As times get tougher, Urdu publishers find it increasingly tough to stay afloat

Since1990s, ​there were more than 100 Urdu publishers in Delhi, most based in the walled city, bringing out hundreds of titles every year – fiction, non-fiction, biographies and children’s books. However, most of them have shut shop along with Urdu printing presses, and barely 20 have survived.

It is late in the evening and Nasir Khan is sitting in his teak-panelled office in Daryaganj, its shelves crammed with hundreds of books. “Most of these are religious books published by us,” says Khan, the managing director of Farid Book Depot, one of the country’s better-known Urdu publishers. “But 15 years ago, we published lots of novels, poetry, and other general interest books in Urdu. These days, there are no takers for Urdu fiction and non-fiction – readership is at an all-time low,” he adds.​ 

“No matter how good a book and who the writer is, it is hard to sell even 100 copies. Last year, I published the work of a well-known poet and invested ₹3 lakh in printing 500 copies. I lost ₹2 lakh – the copies are just not moving. We invariably lose money on any book. So now, we ask the writer to invest in his or her book,​” says Khan, who has also published Mera Watan Meri Zindagi, the Urdu edition of My Country My Life, the autobiography of ​LK Advani, as well as the Urdu translation of Prime Minister Narendra Modi’s Exam Warriors. “These books sold relatively well due to institutional purchases. However, institutional purchases, which helped us a lot, ​have also been dropping over the past few years.”​​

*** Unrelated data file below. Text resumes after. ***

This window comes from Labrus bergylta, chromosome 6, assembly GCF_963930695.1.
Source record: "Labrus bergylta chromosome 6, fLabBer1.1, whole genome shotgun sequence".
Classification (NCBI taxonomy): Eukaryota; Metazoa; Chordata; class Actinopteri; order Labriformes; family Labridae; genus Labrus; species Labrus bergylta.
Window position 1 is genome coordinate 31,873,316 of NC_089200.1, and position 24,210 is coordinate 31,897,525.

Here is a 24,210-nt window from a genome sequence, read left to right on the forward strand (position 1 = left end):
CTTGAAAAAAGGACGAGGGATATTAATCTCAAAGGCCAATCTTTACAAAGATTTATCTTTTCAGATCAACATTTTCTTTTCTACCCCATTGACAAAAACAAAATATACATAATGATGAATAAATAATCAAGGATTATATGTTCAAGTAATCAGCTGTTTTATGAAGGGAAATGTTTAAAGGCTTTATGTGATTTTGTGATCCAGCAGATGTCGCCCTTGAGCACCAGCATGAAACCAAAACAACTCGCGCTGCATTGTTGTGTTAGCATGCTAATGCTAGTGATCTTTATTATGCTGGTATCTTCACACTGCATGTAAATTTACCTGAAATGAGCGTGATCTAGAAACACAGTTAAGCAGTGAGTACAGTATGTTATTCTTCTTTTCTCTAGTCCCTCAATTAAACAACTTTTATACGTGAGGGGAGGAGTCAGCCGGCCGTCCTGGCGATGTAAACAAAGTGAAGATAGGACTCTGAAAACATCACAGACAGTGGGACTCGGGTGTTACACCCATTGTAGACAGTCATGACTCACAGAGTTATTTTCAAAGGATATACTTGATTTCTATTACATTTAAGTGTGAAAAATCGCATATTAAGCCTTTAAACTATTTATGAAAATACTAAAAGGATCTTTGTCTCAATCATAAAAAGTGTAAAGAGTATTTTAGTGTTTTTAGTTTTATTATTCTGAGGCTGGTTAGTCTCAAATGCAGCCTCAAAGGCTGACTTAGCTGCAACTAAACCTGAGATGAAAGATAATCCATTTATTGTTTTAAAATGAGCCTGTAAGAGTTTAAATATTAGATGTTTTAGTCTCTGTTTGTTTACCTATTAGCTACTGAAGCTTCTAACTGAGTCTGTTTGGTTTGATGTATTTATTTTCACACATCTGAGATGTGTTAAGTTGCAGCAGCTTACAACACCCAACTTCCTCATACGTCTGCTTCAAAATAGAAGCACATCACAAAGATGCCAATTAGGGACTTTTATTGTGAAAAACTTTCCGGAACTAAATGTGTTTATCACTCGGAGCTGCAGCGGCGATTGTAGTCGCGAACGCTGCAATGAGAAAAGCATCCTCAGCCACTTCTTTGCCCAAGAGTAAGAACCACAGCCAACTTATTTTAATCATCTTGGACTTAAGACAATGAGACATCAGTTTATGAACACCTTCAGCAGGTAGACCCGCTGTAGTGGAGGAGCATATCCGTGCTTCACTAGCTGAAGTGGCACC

Dwindling sales means​ the economics of Urdu book publishing has changed completely in the past two decades. The print runs are as low as 100 copies, often digitally produced. And like Farid Book Depot, most of the reputed publishers ask writers to pay to publish their works. It was not always so.​ ​ 

“There was a time when like any other publisher, we invested our own money and gave royalties to writers. But now, most copies we publish are bought by the writer’s friends and extended family. It takes two years to sell even a hundred copies. So, we do not invest in new writers anymore and mostly focus on academic and reference books,” says MM Khan (84), founder of Educational Publishing House, one of the biggest​ Urdu publishers.​​ 

 Iqbal Ali, who runs Kitabai Duniya, which publishes fiction and poetry, says until two decades ago his publishing firm used to bring out at least 200 titles every year. Now, there are hardly 30 titles published in a year and most of them are reprints of old bestsellers. Women, he says,​ constituted a major part of his readership. “A lot of them were bestselling writers, too. But things have changed now,” says Ali.​​  

Nowhere is the fall in Urdu readership more starkly evident than at the Urdu Bazaar near Delhi’s Jama Masjid, once the hub of Urdu publishers and booksellers. Most book shops here that used to sell the best of Urdu fiction and poetry have given way to eateries and garment shops. “Urdu Bazaar was once the heart of Delhi’s fledgling Urdu poetry scene. Until the 1970s, this was the best place to buy Urdu books. Some of the country’s biggest publishers had their offices and shops here. Most of them have shut shop,” says ​Masoom Moradabadi, a writer, publisher and translator. “The walled city was also home to more than 100 Urdu printing presses, but most have shut down due to poor business,” he adds.​